Individual Therapy (EFIT)

Overview of the Process of EFIT (Emotionally Focused Therapy) for Clients

EFIT is an attachment-based, experiential, humanistic model of therapy.  It is anchored experientially in the body and emotions and is particularly effective for clients with a history of trauma (abuse or emotional neglect), emotional disorders (depression and anxiety). These challenges shape one’s view of self and view of other, one’s process of internal emotional world and interpersonal relationships.  

Attachment theory is a developmental theory and theory of personality.  Clients may engage in an important piece of therapy, leave for a while and consolidate the gains, then return and build on the therapeutic work started.  Therapy is often re-initiated at key transitions or anniversaries (marriage, birth of a baby, loss of a parent, anniversary of a traumatic even or loss, etc.)


Stage One: Stabilization  (this could be a titrated, careful process depending on client’s emotional resiliency, resources and degree of trauma and neglect)

Stage Two: Restructuring Attachment – Self and System (relationships with those who people our mind and our world)

Stage Three: Consolidation – and ongoing growth


Stage One Goals

In the early part of theory we hope to build an alliance/safety, assess attachment and relationship history, resources and strengths. 

Shape less reactivity and numbing – move toward greater emotional balance

Explore internal and interpersonal patterns

Increase awareness, flexibility and openness, “window of tolerance”

Increase awareness of fears, vulnerabilities, longings

Increase awareness of patterns in key encounters with self, increase proximity to younger self, enter into encounters with younger self and imagined or real encounters with significant others

Improve Emotional Accessibility, Responsiveness and Engagement with self and others

More coherence in client’s life narrative and capacity to regulate emotion

Move toward self-acceptance and compassion, more flexibility in client’s model of self and other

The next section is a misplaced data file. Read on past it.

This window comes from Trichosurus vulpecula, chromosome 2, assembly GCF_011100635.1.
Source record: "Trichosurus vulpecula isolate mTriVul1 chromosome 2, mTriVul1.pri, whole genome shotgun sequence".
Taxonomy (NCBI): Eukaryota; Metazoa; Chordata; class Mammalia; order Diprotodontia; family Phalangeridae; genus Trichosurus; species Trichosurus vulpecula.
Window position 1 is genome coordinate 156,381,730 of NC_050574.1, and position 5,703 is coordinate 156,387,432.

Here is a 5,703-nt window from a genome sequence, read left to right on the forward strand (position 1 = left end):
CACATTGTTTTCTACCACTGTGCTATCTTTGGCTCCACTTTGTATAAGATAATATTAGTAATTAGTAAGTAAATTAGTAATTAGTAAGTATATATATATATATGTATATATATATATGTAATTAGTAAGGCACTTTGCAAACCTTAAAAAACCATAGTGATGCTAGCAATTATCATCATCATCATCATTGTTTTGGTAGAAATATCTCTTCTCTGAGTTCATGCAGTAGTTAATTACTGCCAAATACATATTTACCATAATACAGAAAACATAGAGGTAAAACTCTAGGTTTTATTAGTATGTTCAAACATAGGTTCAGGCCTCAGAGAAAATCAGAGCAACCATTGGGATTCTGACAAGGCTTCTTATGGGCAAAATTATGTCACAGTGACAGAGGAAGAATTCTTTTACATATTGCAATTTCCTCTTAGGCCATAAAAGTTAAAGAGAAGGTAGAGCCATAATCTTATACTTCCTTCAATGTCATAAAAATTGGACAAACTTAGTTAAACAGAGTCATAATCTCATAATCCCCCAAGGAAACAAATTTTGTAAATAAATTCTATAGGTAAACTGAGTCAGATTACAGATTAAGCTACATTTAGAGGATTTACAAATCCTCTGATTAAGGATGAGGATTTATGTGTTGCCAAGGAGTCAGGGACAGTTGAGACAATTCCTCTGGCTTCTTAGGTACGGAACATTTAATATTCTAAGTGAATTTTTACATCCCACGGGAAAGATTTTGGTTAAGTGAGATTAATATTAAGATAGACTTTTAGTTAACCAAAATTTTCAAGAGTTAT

Stage Two Goals 

Deepen emotional capacity

Reshape defining inner dramas

Expand models of self and other

The therapist, as “process consultant” guides and supports the client to feel what was intolerable to feel in the presence and support of a trust other/s.  Client more able at this time to manage more difficult scenes/memories/experiences – move INTO core vulnerabilities

“Corrective emotional experience” shifts perspective/narrative, dissolves shame/self-blame/loathing and leads to self-integration, broadens view of others and widens emotional regulation allowing for ongoing growth

We go INTO the core of the vulnerability (ie. helplessness) and deal with it differently – in a way that leaves the client balanced, coherent and integrated (Dr. Sue Johnson, 2020)


Stage Three Goals

New solutions for old problems are highlighted based on revised models of self and other and new ability to use emotion as a compass

Decisions can now be approached and supported from a position of increased confidence and competence


Anticipated Outcomes

Active engagement with vulnerabilities and needsOlder Couple Embracing

Construction of messages that assert these coherently and directly

Ability to take in comfort and affirmation from supportive other

Ability to give attuned support to another  (Dr. Sue Johnson, 2019)

Client can unlatch from old self-reinforcing patterns of experiencing and relating…” (Dr. Sue Johnson, 2019)

Template for ongoing growth

Increased ability to navigate interpersonal relationships, including interpersonal conflict

Increased ability to identify and directly express/assert needs

Improved emotional balance, resilience and capacity to manage “daily stressors” as well as “major life events”.

“Compassion, with its focus on acceptance, understanding and affiliation, can be a powerful antidote to the alienating experience of shame”  (Paul Gilbert, 2010/2011)

“To live with shame is to feel alienated and defeated, never quite good enough to belong.  And secretly we feel to blame.  The deficiency lies within ourselves alone. Shame is without parallel a sickness of the soul…”  (Gershen Kaufman, 1992)

“Shame belongs to a family of emotions that are linked to the very sense of oneself – the kind of person we feel we are…how we believe we exist for others…and how we exist in our own minds…”  (Paul Gilbert, 2011)

Credit to Dr. Leanne Campbell, EFT Trainer, Vancouver Island, Canada for basic content of this document